The bill will significantly increase federal healthcare spending - by about $185 billion in 2019, according to the Congressional Budget Office (CBO). It will involve a substantial increase in taxes - by about $100 billion in 2019. It will compel everyone to buy healthcare, even the young and healthy, which ought to reduce costs.
But the political classes seem to have brought forth a miracle: According to the CBO (congressional budget), the plan will actually increase healthcare premiums for individuals and small business by an average of 10% to 13% in 2016.
The American healthcare system is already the most expensive in the world, at a total cost of nearly 17% of U.S. gross domestic product (GDP). After the better part of a year of effort by the Obama administration and Congress, one would have hoped that one result of this healthcare-system makeover would have been a measurable reduction in costs. Instead, this bill increases it. It's only a modest increase, to be sure. But it's still an increase.
Originally posted by Libertygal
Oh, this is free healthcare.
For the people they are trying to buy their votes from.
The indigent, and those below the poverty threshold.
The people will paying for their own personal healthcare, and that of the indigents, millions of which are illegals. Those that are working for employers that do not withhold the proper taxes, including Medicare/Medicaid, which many of these people will derive benefits from, simply because they are illegal, and do not have a SS number.
Community rating is designed expressly to redistribute the financial burden of ill health from the chronically unhealthy to the chronically healthy.
Whether or not one considers that fair is a political call.
But if community rating is embraced as part of health reform, it will tend to raise the premiums paid by young and very healthy people above what they might have to pay in a market that rates premiums on the individual’s health status. That is because the healthy would be subsidizing, through their premiums, the health care of sicker fellow citizens.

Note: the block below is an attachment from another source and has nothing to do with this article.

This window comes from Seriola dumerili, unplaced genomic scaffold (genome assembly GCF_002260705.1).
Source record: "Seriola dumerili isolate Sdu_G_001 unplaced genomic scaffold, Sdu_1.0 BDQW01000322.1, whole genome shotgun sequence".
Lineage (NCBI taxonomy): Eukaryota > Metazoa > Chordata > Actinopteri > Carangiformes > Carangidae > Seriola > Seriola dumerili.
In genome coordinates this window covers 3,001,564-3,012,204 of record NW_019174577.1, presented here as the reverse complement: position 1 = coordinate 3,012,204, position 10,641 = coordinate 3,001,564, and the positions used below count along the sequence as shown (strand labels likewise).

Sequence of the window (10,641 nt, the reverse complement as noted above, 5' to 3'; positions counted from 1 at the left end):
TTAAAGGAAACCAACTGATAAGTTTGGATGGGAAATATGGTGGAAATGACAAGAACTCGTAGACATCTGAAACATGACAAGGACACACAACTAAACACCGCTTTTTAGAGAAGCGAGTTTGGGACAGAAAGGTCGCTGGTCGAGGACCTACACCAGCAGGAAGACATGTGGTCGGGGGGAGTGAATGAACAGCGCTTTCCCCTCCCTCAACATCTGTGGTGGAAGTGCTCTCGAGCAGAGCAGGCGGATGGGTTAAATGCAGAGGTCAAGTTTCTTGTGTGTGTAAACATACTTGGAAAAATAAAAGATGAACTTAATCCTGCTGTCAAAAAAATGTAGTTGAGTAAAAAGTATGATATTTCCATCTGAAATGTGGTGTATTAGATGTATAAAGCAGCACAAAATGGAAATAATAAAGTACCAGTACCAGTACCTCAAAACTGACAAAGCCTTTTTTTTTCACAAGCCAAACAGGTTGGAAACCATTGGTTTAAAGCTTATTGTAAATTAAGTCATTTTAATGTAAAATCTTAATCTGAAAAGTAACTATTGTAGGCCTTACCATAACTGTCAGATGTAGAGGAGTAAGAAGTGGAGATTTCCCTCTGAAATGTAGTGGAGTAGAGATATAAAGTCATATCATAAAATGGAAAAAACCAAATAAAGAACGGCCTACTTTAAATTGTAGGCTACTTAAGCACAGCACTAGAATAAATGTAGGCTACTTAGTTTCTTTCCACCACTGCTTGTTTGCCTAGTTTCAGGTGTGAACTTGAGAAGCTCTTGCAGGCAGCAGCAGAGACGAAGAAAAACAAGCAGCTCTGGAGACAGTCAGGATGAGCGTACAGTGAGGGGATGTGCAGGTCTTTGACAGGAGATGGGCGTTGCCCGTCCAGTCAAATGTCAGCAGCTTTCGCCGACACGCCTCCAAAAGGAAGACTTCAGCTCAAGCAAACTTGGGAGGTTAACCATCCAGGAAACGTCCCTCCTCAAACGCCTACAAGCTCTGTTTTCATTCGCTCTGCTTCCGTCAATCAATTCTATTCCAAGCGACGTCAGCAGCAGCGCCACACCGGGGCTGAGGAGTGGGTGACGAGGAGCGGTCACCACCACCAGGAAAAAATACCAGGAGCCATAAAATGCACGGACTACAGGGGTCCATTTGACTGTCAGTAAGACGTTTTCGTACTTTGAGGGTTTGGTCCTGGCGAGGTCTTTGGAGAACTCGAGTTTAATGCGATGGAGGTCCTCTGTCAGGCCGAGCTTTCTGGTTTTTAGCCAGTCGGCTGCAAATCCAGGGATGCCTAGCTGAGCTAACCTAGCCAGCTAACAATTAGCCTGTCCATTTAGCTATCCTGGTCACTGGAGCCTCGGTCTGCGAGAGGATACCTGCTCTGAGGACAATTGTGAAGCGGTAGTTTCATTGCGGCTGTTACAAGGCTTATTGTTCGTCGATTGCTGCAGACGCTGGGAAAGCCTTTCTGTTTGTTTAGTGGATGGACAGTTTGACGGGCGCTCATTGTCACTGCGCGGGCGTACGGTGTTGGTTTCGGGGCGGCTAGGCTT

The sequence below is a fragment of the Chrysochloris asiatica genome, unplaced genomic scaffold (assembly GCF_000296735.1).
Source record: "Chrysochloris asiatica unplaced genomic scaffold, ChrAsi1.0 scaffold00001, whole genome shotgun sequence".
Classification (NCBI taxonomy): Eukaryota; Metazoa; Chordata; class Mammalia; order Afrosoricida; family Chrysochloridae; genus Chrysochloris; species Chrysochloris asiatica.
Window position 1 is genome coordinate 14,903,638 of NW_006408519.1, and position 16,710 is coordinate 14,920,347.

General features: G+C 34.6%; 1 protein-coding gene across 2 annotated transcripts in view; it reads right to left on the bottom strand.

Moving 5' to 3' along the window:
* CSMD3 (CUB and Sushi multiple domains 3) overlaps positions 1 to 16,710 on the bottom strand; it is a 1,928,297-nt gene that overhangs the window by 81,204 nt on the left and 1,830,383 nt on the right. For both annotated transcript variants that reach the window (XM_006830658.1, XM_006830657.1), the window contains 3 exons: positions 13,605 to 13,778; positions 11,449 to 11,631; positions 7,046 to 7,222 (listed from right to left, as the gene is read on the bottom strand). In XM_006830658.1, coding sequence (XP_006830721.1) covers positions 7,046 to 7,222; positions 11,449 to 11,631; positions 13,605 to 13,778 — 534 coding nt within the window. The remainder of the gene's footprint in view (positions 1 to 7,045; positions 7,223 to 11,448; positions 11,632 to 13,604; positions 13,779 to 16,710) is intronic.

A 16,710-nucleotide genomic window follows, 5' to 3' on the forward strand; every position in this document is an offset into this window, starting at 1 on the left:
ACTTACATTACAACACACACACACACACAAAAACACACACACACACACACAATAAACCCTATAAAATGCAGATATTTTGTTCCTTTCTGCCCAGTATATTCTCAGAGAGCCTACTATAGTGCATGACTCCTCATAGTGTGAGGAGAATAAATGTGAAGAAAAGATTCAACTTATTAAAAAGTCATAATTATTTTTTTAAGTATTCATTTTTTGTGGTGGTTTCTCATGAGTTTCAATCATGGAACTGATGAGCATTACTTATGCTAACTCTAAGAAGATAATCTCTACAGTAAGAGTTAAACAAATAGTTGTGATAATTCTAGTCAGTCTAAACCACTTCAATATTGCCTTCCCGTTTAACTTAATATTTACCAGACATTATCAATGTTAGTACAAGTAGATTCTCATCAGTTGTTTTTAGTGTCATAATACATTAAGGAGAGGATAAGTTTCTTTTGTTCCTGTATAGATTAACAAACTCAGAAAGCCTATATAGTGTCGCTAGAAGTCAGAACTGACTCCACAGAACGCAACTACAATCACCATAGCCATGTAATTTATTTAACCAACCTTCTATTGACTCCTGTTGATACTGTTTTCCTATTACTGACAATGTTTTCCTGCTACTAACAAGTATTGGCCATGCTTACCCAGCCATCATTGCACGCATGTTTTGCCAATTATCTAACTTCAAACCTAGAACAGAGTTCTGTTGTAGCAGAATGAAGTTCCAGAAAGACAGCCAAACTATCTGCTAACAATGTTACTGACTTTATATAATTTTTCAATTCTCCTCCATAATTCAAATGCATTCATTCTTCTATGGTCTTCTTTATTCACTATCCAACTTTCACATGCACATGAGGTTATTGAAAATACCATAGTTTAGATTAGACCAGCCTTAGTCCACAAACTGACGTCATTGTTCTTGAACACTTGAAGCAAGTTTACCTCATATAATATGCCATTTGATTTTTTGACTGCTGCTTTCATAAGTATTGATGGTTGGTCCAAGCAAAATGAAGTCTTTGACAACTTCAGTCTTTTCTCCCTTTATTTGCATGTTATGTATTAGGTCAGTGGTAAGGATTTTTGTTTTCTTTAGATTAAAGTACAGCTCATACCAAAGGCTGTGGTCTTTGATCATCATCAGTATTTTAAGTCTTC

What typically is not much mentioned by the critics of the reform bills is the flip side of this effect, namely, that the legislation would also tend to reduce significantly the premiums paid for health insurance by chronically ill people.
Thus one could also quite legitimately write a lead editorial claiming that the health reform bills will “lower costs.”
The key point is that the savings to the HI (Medicare Hospital Insurance) trust fund under the PPACA (Patient Protection and Affordable Care Act) would be received by the government only once, so they cannot be set aside to pay for future Medicare spending and, at the same time, pay for current spending on other parts of the legislation or on other programs. Trust fund accounting shows the magnitude of the savings within the trust fund, and those savings indeed improve the solvency of that fund; however, that accounting ignores the burden that would be faced by the rest of the government later in redeeming the bonds held by the trust fund. Unified budget accounting shows that the majority of the HI trust fund savings would be used to pay for other spending under the PPACA and would not enhance the ability of the government to redeem the bonds credited to the trust fund to pay for future Medicare benefits. To describe the full amount of HI trust fund savings as both improving the government’s ability to pay future Medicare benefits and financing new spending outside of Medicare would essentially double-count a large share of those savings and thus overstate the improvement in the government’s fiscal position.